John Marshall Global Markets Law Journal


Michael Gorham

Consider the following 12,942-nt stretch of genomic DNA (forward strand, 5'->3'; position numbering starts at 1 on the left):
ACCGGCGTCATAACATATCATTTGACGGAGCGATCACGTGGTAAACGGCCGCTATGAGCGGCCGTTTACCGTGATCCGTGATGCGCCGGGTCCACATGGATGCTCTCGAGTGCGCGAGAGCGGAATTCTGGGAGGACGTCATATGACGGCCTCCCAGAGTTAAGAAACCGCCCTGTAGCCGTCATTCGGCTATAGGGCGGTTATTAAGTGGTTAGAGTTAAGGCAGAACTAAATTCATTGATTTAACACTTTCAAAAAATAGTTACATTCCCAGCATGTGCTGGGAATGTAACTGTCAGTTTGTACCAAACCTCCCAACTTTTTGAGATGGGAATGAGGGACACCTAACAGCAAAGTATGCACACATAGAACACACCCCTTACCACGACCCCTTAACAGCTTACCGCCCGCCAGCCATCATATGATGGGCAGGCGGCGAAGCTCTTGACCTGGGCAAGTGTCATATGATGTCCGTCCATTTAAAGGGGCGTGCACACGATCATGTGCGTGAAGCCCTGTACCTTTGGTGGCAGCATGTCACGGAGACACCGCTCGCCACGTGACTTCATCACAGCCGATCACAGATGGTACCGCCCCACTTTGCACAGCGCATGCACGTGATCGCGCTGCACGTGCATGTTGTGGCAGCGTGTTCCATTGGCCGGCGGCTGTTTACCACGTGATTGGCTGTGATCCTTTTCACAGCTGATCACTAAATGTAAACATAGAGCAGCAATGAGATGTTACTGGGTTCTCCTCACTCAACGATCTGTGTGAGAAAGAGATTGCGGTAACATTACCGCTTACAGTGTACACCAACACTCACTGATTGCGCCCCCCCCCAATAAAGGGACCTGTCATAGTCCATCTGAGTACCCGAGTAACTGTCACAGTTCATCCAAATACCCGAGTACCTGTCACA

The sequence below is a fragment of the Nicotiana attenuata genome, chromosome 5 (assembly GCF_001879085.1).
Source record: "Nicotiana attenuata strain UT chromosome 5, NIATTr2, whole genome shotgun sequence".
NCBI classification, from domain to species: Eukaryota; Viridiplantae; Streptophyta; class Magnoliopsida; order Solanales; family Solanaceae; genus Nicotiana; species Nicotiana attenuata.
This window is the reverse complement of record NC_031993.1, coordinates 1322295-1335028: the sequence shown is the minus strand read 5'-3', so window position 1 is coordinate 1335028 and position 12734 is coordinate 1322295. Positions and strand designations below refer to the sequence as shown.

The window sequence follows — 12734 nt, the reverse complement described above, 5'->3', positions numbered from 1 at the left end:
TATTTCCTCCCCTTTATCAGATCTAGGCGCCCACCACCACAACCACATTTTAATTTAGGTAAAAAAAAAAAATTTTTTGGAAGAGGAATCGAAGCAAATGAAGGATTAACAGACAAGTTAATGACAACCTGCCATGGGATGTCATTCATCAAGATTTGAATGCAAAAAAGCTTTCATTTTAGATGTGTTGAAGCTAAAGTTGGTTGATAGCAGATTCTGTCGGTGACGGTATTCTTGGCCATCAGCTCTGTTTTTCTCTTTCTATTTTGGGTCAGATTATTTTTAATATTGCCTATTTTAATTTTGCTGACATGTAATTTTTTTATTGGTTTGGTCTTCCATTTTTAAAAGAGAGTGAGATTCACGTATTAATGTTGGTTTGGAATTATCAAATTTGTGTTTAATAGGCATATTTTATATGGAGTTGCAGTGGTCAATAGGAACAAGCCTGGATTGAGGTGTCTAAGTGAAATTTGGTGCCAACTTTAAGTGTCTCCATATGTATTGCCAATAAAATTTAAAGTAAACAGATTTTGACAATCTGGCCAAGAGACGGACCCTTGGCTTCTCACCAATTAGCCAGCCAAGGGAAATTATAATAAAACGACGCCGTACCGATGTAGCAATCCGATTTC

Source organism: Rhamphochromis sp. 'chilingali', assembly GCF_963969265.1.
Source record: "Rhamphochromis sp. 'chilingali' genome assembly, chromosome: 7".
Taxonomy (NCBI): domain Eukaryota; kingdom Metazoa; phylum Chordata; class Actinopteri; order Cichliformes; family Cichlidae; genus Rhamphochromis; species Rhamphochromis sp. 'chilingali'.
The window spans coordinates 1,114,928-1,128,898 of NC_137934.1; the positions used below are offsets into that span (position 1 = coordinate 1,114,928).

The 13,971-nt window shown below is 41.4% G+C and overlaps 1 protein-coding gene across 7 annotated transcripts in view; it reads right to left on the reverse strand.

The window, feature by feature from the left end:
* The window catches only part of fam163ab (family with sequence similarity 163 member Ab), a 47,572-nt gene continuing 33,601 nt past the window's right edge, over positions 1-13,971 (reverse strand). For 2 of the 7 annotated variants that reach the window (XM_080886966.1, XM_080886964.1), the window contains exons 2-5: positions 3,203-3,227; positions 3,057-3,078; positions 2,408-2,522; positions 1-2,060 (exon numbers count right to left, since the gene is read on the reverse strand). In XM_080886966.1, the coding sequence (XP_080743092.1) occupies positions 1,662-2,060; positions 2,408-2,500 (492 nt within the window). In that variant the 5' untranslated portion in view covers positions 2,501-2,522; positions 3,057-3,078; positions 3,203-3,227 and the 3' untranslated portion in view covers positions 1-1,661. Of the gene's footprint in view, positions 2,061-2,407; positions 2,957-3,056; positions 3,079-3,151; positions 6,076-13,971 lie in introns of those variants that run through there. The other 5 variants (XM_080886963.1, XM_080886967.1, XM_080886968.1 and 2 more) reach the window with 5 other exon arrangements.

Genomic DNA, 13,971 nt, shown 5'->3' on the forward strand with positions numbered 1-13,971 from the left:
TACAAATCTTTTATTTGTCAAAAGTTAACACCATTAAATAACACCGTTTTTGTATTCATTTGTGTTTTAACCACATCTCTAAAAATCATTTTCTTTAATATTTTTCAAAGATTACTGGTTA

Futures traders are attracted to market liquidity—the ability to buy and sell without the transaction having a large impact on market price. Market liquidity is associated with a large number of buyers and sellers and high average daily volumes of trading. This Article discusses the reluctance of futures traders to switch to a new exchange which does not have as much liquidity as an older, established exchange and the difficulty that these new exchanges face in acquiring even a marginal portion of the market share. These difficulties arise because these exchanges choose to use a clearing house that they own or control and they do not list fungible products that can be offset at other exchanges. The Article further suggests that this strategy protects the established exchanges from competition from new exchanges.